Song of Solomon 7.9b–8.2
By Don Ruhl
Is verse 9b,c a continuation of his thought from verse 8, or the beginning of hers? J. M. Fuller in Barnes’ Notes solves the problem this way, “Words of the bride interrupting the king, and finishing his sentence…” (p. 135).
Various translations render it one way or the other, so that it is hard to conclude who is speaking. I shall follow the majority of the popular translations and consider the last two lines as her words, because the expression “my beloved” is used, and it is always her who uses it in reference to him.
Love Enjoys – Song of Solomon 7.9b
The wine goes down smoothly for my beloved,
Moving gently the lips of sleepers.
In the first line of verse 9, he had said to her that he wanted her to be like the best wine, and she complements or finishes that thought, that the wine of her mouth would go down smoothly, and that it can move the lips of sleepers, perhaps referring to daydreaming.
Love is happy for the loved one.
Love Enjoys Being Possessed – Song of Solomon 7.10
I am my beloved’s,
And his desire is toward me.
She continued expressing her desire to give herself to him, for she saw that his desire was towards her. In Genesis 3.16, the Lord God said to Eve, “Your desire shall be for your husband.” However, marriage is not one-sided, but both desire one another. In the Song of Solomon, do you see Solomon and the Shulamite living as 50/50 or 100/100?
Love desires the loved one.
Love desires to be loved.
Love Enjoys Being Together – Song of Solomon 7.11–13
Come, my beloved,
Let us go forth to the field;
Let us lodge in the villages.
Let us get up early to the vineyards;
Let us see if the vine has budded,
Whether the grape blossoms are open,
And the pomegranates are in bloom.
There I will give you my love.
The mandrakes give off a fragrance,
And at our gates are pleasant fruits,
All manner, new and old,
Which I have laid up for you, my beloved.
Remember his invitation to her earlier in 2.10–14.
She invites him to go with her, because she wanted to see somethings with him. They had both spoken of wine, and so she wanted to go to a place where grapes were grown. What would she do there? She would give him her love. She wanted to be with him and to give to him as evidenced by verse 13.
Love wants to include the loved one.
Love wants to discover with the loved one.
Love wants to share with the loved one.
Love Enjoys Giving – Song of Solomon 8.1, 2
Oh, that you were like my brother,
Who nursed at my mother’s breasts!
If I should find you outside,
I would kiss you;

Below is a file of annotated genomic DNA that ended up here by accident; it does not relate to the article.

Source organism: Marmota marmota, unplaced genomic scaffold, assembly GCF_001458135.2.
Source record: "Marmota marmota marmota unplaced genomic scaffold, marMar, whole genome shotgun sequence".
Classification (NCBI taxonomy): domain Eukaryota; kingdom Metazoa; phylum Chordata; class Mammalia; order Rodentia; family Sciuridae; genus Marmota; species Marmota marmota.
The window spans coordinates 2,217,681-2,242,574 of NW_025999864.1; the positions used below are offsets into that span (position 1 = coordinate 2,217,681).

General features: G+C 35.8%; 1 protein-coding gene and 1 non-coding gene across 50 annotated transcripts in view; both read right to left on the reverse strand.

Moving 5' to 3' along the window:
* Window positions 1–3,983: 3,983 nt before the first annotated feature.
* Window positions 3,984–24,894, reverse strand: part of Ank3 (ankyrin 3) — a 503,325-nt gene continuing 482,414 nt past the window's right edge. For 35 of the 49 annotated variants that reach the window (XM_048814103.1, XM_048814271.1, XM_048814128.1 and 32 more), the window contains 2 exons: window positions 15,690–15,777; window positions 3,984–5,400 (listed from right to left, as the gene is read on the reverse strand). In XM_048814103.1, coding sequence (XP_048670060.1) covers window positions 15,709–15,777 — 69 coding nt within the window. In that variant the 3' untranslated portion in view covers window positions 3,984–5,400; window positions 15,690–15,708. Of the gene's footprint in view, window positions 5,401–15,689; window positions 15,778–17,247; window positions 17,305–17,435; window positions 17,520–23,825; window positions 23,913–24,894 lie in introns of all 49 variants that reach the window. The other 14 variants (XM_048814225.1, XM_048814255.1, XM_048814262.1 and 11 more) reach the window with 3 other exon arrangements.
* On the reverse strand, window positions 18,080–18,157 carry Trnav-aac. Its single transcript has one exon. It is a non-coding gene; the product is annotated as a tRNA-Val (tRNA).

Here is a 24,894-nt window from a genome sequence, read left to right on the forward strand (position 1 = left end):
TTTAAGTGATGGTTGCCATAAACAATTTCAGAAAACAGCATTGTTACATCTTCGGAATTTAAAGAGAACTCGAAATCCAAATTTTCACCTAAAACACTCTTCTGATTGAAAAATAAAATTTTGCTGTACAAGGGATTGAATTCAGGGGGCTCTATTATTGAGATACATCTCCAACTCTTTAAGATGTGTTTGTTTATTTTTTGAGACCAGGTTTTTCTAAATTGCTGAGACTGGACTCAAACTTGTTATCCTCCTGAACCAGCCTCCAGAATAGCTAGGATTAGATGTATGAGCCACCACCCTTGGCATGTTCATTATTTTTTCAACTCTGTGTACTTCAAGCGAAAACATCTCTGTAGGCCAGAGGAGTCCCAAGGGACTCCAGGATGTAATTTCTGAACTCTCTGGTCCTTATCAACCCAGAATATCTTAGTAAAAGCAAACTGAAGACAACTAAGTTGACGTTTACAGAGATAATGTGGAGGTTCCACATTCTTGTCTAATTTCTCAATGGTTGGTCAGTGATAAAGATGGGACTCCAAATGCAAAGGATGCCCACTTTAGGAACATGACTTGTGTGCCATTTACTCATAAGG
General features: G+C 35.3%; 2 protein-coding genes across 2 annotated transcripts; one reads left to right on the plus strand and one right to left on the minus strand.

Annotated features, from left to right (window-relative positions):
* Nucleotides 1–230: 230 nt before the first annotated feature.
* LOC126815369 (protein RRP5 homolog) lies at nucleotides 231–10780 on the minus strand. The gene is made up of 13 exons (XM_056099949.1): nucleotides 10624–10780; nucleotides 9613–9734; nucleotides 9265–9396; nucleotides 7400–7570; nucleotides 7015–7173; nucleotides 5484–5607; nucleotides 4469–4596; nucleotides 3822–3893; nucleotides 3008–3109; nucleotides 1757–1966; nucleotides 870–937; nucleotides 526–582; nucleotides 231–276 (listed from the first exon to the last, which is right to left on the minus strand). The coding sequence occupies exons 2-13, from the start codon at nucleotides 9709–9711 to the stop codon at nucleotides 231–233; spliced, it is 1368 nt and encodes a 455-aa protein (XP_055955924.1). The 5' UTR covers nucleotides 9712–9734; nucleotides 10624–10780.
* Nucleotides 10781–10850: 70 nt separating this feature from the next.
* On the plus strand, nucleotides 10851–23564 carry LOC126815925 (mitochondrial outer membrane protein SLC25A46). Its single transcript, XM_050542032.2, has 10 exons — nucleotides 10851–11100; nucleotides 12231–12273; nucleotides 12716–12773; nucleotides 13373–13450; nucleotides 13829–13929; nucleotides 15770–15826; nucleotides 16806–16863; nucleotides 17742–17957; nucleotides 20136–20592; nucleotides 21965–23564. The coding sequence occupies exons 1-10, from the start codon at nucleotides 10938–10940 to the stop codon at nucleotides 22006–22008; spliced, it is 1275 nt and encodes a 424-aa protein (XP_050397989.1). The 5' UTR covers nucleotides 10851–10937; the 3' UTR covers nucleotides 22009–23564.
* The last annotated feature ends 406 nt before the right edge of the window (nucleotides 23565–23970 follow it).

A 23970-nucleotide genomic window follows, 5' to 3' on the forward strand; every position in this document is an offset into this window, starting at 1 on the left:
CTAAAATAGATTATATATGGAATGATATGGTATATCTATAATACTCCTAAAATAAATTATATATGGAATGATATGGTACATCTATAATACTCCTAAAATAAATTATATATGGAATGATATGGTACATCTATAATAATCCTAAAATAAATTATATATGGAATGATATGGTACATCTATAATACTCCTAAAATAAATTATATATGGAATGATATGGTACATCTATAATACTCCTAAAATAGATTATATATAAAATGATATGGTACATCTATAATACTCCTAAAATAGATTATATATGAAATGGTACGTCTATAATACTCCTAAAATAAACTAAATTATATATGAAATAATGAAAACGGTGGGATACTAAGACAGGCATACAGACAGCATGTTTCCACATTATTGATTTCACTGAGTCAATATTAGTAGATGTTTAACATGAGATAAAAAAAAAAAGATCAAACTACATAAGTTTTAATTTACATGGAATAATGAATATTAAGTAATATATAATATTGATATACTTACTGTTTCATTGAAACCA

I would not be despised.
I would lead you and bring you
Into the house of my mother,
She who used to instruct me.
I would cause you to drink of spiced wine,
Of the juice of my pomegranate.
(Song 8.1, 2)
She desires for him to be like her brother. Is she wishing that Solomon was literally her brother? If not, what is it about her brother that she wishes Solomon was like? She desires the freedom to express her love to Solomon publicly without shame as she would her brother. The nursing pictures the unashamed nature of her love.
“In their society, a proper lady did not show outward romantic affection to a man—even her husband. Such restraint still prevails in much of Asian society. The social regulations were very restrictive. But a respectable lady could greet her brother with a kiss without shame. She feels confined when in public with her husband because of protocol. If only he were her brother, she could cling to him and greet him with a kiss like she so much wanted to do” (John Waddey, p. 123).
What is the significance of her finding him outside? Most of the time they have spoken of a private atmosphere. However, when in public she desires to be able to show her affection.
If she found him outside, here is what she would do: She would kiss him, like she would her brother. She would not be despised, such as when she kissed her brother and no one thought anything of it. She would bring him into the house of her mother, and instruction would be given, that is, she would learn from her mother how to love Solomon. Titus 2.3–5 instructs the older women to teach the younger women to love their husbands. She would cause him to drink spiced wine, of the juice of her pomegranate. This seems to be a way of referring to giving Solomon her love. Drinking spiced wine would be a sweet and tangy experience, and so would the love that she would give Solomon. Here she gives herself totally to him.
Love wants to be intimate with the loved one.
Love wants to give to the loved one.
What shall we do with this section of the Song of Solomon?
- Enjoy love.
- Give 100% of yourself.
- Plan for time together.